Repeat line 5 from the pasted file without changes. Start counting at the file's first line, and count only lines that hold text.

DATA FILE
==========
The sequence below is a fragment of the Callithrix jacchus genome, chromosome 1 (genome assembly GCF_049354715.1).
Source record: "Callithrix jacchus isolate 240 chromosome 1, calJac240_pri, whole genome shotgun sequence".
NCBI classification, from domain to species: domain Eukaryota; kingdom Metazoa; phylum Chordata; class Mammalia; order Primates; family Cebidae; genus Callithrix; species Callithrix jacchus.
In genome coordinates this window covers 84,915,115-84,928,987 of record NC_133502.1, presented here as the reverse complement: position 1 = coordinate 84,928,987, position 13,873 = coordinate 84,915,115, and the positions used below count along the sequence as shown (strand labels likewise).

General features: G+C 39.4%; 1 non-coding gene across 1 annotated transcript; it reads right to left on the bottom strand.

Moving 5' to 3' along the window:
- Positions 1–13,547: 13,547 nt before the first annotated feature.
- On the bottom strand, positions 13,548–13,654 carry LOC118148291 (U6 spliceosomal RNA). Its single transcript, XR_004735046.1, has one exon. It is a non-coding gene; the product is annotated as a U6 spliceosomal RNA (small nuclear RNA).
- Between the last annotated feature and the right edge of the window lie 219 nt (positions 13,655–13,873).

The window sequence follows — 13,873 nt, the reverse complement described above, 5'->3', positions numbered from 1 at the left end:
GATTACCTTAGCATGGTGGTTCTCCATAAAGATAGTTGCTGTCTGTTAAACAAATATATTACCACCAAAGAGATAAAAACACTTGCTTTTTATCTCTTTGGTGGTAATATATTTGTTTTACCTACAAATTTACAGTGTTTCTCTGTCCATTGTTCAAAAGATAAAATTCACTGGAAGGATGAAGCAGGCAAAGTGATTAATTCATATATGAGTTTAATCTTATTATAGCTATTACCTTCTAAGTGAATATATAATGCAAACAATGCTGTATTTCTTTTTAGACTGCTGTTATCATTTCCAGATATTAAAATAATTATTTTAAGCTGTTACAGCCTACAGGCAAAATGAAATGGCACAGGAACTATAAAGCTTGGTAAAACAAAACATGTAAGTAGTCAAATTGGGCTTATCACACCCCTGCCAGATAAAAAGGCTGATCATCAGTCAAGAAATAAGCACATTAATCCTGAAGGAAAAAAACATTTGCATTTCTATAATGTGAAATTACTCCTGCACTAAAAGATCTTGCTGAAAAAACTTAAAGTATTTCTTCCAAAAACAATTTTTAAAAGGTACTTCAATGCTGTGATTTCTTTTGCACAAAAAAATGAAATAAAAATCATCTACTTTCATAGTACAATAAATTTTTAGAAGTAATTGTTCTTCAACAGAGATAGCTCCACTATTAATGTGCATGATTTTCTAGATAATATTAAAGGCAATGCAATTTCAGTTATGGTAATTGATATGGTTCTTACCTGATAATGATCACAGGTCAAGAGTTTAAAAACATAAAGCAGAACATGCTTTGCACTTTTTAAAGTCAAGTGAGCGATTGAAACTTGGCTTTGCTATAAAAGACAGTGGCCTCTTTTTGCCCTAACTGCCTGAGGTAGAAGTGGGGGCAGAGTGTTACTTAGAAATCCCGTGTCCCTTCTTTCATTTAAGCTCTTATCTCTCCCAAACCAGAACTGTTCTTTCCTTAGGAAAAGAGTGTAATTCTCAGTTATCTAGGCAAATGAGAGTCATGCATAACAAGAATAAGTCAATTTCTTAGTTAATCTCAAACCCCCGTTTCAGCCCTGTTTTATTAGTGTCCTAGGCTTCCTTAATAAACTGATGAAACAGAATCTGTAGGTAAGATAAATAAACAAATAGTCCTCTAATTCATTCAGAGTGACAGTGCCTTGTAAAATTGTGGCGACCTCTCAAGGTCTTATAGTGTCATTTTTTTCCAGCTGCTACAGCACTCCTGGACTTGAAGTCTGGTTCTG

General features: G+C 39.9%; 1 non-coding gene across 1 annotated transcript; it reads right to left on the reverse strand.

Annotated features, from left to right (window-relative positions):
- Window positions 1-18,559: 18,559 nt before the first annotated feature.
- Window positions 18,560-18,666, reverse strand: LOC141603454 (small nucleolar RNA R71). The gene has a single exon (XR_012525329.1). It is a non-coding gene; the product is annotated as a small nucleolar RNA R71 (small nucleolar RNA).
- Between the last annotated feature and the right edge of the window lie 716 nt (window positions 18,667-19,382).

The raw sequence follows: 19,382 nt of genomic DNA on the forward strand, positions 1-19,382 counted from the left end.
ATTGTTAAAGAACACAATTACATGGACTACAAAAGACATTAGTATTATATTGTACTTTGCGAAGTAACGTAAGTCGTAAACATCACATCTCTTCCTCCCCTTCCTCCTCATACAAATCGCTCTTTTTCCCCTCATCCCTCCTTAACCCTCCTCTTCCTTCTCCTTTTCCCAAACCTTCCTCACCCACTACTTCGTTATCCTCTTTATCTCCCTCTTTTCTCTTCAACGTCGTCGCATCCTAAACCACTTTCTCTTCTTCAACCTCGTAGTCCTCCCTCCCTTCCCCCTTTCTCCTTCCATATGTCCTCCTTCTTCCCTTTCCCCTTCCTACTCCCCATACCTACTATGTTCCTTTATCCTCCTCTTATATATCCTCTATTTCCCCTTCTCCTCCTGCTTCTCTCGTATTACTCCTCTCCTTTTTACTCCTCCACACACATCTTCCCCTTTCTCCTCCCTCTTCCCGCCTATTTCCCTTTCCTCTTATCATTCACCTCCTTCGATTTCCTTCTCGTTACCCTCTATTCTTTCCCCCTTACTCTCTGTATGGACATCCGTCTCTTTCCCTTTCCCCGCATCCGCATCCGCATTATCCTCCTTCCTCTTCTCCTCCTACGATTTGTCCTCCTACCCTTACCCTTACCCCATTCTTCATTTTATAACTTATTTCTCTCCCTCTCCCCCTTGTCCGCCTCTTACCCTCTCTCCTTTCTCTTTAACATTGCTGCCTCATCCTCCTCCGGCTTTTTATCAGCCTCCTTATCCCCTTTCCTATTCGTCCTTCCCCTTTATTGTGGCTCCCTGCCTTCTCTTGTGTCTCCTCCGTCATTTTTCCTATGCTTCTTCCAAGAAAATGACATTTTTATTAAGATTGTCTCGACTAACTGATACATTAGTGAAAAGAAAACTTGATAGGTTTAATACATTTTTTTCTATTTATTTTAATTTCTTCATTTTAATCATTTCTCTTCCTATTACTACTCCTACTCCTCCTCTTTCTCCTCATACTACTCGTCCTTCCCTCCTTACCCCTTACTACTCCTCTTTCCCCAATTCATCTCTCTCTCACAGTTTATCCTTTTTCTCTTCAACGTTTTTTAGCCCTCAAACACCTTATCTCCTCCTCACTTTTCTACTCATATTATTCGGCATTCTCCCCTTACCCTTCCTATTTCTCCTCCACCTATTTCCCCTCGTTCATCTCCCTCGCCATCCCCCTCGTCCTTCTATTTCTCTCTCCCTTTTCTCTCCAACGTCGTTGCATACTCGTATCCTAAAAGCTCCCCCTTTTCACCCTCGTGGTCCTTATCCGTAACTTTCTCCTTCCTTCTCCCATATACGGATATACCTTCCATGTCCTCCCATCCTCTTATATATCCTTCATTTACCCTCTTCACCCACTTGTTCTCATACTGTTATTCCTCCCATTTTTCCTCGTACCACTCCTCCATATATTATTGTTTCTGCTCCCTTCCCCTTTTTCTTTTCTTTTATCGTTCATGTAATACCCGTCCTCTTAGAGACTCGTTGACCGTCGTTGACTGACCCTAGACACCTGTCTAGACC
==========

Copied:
General features: G+C 39.4%; 1 non-coding gene across 1 annotated transcript; it reads right to left on the bottom strand.